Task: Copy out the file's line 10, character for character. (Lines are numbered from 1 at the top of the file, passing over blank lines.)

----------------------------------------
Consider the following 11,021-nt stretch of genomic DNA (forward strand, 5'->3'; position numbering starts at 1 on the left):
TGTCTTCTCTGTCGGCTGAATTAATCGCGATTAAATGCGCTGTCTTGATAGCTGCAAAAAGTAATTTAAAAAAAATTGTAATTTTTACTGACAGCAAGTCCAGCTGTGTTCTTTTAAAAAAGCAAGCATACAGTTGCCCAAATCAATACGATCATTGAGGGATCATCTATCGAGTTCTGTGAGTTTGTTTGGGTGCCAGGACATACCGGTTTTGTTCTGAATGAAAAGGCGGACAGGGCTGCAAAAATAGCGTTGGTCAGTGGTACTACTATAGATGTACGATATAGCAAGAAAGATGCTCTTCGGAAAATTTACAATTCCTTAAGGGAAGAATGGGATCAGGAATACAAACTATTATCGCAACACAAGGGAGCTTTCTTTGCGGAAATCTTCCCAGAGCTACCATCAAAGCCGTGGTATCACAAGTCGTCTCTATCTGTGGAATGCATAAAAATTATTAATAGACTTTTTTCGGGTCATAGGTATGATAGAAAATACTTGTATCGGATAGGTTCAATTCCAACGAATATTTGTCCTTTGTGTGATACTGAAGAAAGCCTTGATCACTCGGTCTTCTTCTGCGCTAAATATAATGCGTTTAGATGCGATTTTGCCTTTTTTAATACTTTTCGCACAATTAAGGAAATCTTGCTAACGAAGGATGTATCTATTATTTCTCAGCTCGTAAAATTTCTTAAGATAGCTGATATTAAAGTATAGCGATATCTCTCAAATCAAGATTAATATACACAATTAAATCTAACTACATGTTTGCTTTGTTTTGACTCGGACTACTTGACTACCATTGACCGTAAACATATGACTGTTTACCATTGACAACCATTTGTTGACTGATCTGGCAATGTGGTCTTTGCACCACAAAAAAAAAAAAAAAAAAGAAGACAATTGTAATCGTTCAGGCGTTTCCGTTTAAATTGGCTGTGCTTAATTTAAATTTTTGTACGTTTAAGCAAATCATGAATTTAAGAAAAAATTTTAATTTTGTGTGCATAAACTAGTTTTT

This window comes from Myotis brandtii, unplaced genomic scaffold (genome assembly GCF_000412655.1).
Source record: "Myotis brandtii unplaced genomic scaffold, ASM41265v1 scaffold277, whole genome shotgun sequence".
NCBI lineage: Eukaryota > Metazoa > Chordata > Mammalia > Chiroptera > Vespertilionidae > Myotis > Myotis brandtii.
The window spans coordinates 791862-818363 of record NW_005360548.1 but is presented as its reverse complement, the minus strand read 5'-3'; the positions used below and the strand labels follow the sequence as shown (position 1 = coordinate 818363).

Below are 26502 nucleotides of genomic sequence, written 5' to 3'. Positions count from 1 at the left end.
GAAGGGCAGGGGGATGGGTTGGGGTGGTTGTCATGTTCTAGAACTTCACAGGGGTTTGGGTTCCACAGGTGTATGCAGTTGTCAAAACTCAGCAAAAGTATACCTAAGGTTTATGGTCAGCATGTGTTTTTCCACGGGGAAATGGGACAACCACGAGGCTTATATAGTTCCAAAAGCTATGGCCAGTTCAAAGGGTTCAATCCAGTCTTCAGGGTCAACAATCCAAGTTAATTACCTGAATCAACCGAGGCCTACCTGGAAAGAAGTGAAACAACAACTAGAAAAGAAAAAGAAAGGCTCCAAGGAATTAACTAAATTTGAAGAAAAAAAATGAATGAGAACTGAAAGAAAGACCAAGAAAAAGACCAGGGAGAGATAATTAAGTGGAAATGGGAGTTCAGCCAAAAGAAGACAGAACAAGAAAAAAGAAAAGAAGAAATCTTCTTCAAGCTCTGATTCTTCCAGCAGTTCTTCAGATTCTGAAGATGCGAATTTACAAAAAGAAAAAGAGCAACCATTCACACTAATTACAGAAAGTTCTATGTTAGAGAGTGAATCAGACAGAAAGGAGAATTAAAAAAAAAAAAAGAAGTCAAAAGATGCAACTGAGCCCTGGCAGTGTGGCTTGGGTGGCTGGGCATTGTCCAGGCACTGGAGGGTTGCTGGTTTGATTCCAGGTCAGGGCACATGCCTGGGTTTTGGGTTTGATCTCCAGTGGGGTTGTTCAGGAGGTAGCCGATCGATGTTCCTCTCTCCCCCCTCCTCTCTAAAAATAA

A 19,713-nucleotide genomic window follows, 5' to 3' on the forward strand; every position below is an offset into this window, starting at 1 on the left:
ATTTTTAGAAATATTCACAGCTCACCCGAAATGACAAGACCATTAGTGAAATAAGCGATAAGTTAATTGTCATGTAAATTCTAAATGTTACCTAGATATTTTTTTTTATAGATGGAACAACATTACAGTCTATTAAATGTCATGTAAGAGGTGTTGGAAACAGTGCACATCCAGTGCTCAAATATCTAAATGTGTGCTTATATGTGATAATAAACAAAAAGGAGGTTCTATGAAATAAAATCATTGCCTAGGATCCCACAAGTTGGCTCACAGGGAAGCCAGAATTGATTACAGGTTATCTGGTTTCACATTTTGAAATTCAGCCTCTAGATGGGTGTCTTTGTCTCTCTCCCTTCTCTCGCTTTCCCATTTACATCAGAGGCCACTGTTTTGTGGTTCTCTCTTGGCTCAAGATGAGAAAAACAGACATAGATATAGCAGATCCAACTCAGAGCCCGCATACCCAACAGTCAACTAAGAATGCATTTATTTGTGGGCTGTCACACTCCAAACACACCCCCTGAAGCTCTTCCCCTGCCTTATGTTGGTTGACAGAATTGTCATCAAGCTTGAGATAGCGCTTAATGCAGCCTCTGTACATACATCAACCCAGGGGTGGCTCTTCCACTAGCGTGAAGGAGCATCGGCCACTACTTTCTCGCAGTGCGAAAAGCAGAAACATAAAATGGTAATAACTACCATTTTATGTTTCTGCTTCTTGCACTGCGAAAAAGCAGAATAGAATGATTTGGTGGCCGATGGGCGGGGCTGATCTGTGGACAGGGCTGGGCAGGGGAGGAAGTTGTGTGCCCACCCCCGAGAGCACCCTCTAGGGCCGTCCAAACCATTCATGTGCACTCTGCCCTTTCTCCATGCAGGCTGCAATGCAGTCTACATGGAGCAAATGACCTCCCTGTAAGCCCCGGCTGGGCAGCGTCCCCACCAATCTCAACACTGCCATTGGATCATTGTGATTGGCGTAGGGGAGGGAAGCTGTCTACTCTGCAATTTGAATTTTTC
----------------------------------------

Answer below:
ATTTTTAGAAATATTCACAGCTCACCCGAAATGACAAGACCATTAGTGAAATAAGCGATAAGTTAATTGTCATGTAAATTCTAAATGTTACCTAGATATTTTTTTTTATAGATGGAACAACATTACAGTCTATTAAATGTCATGTAAGAGGTGTTGGAAACAGTGCACATCCAGTGCTCAAATATCTAAATGTGTGCTTATATGTGATAATAAACAAAAAGGAGGTTCTATGAAATAAAATCATTGCCTAGGATCCCACAAGTTGGCTCACAGGGAAGCCAGAATTGATTACAGGTTATCTGGTTTCACATTTTGAAATTCAGCCTCTAGATGGGTGTCTTTGTCTCTCTCCCTTCTCTCGCTTTCCCATTTACATCAGAGGCCACTGTTTTGTGGTTCTCTCTTGGCTCAAGATGAGAAAAACAGACATAGATATAGCAGATCCAACTCAGAGCCCGCATACCCAACAGTCAACTAAGAATGCATTTATTTGTGGGCTGTCACACTCCAAACACACCCCCTGAAGCTCTTCCCCTGCCTTATGTTGGTTGACAGAATTGTCATCAAGCTTGAGATAGCGCTTAATGCAGCCTCTGTACATACATCAACCCAGGGGTGGCTCTTCCACTAGCGTGAAGGAGCATCGGCCACTACTTTCTCGCAGTGCGAAAAGCAGAAACATAAAATGGTAATAACTACCATTTTATGTTTCTGCTTCTTGCACTGCGAAAAAGCAGAATAGAATGATTTGGTGGCCGATGGGCGGGGCTGATCTGTGGACAGGGCTGGGCAGGGGAGGAAGTTGTGTGCCCACCCCCGAGAGCACCCTCTAGGGCCGTCCAAACCATTCATGTGCACTCTGCCCTTTCTCCATGCAGGCTGCAATGCAGTCTACATGGAGCAAATGACCTCCCTGTAAGCCCCGGCTGGGCAGCGTCCCCACCAATCTCAACACTGCCATTGGATCATTGTGATTGGCGTAGGGGAGGGAAGCTGTCTACTCTGCAATTTGAATTTTTC